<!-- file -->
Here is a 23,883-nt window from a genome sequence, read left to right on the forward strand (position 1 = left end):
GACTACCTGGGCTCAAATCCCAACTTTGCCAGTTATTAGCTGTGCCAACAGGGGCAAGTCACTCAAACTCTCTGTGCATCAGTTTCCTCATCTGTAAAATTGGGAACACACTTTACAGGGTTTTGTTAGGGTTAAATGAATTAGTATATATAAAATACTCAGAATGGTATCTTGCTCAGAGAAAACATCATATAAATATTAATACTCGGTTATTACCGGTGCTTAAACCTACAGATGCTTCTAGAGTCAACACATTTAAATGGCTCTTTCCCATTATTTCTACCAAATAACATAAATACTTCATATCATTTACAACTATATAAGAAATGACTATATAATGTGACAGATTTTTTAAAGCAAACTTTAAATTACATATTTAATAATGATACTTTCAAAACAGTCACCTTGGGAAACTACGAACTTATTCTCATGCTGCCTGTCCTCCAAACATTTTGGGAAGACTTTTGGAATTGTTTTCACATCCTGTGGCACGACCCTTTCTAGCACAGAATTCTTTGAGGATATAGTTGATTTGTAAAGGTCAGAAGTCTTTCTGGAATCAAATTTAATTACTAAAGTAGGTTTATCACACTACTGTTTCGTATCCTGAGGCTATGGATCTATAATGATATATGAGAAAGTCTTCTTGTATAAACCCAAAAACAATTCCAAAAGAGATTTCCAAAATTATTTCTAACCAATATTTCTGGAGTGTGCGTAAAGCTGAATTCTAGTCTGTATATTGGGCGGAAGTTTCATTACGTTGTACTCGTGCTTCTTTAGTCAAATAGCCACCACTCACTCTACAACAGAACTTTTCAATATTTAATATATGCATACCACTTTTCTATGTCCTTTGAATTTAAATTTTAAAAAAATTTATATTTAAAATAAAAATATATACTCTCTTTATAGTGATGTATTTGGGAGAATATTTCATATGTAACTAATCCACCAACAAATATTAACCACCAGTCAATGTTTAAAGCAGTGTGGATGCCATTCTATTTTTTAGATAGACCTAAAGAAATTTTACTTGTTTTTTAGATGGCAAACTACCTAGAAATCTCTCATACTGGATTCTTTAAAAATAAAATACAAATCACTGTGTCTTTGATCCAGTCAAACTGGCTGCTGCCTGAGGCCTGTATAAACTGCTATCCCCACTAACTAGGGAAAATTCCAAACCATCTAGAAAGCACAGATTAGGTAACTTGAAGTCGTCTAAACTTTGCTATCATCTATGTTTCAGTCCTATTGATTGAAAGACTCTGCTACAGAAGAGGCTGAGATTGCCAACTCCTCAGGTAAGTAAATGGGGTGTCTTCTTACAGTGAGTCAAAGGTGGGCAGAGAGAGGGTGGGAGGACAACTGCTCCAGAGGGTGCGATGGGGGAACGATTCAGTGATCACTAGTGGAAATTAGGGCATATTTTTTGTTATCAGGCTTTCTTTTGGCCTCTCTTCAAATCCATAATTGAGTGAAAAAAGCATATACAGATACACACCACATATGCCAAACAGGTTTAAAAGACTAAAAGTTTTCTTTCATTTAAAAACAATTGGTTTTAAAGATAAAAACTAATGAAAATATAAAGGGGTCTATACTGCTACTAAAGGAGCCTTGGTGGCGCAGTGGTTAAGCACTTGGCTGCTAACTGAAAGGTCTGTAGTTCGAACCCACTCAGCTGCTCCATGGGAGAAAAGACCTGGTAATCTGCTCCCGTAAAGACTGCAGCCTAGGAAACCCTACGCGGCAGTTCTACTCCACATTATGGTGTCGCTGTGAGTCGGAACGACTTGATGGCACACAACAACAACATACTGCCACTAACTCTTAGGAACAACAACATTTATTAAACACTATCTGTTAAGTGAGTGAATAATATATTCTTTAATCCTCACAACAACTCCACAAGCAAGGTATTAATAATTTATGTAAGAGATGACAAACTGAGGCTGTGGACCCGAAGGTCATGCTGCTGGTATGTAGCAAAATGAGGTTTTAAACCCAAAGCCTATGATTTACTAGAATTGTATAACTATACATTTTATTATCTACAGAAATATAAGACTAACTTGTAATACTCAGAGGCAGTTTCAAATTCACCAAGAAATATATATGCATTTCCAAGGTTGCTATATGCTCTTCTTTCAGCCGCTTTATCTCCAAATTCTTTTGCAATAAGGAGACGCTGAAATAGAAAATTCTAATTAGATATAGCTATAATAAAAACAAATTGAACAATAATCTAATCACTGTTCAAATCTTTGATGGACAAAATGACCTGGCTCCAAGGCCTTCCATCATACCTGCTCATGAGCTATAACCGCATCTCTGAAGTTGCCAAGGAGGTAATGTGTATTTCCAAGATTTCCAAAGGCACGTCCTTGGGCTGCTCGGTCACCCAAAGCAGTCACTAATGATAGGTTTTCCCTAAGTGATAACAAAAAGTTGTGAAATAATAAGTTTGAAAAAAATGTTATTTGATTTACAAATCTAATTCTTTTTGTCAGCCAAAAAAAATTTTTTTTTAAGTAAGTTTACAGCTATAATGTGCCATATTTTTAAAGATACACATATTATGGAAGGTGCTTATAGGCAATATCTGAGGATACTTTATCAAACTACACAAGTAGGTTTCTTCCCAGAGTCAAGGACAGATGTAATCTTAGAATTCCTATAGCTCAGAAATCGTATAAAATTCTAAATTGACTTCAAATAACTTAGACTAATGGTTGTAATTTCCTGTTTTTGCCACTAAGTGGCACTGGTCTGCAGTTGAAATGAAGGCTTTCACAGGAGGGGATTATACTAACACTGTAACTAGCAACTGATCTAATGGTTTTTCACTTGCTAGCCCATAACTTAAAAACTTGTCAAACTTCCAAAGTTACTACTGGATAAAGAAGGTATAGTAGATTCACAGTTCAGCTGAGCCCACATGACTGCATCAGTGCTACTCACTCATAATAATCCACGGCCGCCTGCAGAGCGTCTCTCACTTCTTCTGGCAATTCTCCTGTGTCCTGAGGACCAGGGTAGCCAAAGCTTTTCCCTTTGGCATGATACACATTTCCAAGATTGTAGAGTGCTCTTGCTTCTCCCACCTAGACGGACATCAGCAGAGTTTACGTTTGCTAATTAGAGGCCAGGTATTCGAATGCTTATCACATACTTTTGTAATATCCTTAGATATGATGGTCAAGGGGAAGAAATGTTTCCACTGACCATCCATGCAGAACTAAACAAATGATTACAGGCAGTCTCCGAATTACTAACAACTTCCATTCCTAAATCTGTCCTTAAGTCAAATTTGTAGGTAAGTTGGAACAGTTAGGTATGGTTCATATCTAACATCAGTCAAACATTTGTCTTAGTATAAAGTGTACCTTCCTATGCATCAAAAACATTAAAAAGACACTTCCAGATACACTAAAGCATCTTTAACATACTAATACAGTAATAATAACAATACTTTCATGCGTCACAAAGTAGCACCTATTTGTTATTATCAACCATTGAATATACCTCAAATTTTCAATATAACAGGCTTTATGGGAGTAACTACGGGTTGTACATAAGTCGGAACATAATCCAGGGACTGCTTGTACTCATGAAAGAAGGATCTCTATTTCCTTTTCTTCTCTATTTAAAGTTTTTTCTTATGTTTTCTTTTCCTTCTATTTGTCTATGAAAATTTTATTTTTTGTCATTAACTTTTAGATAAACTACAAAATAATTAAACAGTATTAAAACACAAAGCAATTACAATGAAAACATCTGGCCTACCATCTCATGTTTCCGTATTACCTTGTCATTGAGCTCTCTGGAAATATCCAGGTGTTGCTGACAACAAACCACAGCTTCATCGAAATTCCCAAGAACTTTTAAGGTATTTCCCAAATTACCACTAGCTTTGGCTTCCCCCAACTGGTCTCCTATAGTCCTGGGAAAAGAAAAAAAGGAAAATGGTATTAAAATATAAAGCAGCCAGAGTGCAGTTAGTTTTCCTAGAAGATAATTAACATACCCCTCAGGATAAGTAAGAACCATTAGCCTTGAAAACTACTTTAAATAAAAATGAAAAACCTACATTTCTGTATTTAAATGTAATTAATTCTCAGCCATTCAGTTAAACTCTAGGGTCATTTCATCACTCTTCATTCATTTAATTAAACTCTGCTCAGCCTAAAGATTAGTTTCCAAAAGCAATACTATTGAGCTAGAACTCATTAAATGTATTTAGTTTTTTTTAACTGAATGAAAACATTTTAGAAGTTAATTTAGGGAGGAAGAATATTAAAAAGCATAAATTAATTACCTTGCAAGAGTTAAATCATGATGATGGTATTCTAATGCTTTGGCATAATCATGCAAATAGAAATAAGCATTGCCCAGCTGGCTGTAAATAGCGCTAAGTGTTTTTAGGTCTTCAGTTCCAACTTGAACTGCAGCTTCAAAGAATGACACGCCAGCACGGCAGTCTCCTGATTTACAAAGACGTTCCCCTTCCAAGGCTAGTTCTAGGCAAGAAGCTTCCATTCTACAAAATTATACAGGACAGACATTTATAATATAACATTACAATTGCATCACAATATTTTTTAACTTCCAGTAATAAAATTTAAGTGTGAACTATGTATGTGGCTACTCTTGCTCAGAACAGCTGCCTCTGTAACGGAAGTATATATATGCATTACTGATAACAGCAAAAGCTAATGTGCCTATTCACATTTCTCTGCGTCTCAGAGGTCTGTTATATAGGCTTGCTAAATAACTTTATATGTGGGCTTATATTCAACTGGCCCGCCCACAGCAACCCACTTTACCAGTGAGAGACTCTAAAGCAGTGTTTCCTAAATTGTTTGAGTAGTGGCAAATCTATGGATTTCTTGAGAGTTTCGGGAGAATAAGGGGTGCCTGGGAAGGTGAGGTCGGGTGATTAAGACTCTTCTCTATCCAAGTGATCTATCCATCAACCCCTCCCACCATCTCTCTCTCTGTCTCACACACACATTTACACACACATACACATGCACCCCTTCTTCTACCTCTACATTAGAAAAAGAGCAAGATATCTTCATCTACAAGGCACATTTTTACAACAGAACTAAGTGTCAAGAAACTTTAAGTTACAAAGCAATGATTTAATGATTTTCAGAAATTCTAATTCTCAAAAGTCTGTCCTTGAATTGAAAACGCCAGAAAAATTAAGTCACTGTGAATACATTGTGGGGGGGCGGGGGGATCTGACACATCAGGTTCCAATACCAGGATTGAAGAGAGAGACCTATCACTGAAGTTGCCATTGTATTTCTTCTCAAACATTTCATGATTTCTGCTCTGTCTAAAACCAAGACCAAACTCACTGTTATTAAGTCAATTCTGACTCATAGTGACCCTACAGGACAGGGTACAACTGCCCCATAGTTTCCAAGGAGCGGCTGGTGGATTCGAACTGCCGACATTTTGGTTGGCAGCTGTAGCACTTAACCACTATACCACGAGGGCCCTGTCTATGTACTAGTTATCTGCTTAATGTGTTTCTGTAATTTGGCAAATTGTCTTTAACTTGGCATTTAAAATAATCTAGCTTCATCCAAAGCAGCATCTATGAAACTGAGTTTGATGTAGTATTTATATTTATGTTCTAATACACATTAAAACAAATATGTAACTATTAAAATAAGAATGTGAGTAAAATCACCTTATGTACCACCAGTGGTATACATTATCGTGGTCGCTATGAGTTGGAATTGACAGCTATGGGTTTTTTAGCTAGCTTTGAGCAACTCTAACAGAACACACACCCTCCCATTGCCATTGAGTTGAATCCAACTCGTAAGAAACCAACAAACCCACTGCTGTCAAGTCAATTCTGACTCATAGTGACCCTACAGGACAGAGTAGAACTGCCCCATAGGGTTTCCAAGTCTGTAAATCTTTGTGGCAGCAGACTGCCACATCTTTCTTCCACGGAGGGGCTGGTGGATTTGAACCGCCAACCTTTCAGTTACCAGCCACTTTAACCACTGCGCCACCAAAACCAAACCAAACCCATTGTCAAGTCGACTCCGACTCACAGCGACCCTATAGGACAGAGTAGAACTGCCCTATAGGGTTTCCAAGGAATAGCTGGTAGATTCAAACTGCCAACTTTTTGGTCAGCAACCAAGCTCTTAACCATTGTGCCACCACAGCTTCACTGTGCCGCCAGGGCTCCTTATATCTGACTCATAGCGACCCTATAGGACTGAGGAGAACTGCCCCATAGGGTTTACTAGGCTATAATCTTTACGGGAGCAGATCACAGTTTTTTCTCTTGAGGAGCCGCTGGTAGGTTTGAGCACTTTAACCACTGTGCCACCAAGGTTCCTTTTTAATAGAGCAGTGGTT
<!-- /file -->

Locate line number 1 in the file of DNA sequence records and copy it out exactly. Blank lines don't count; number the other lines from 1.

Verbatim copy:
Here is a 23,883-nt window from a genome sequence, read left to right on the forward strand (position 1 = left end):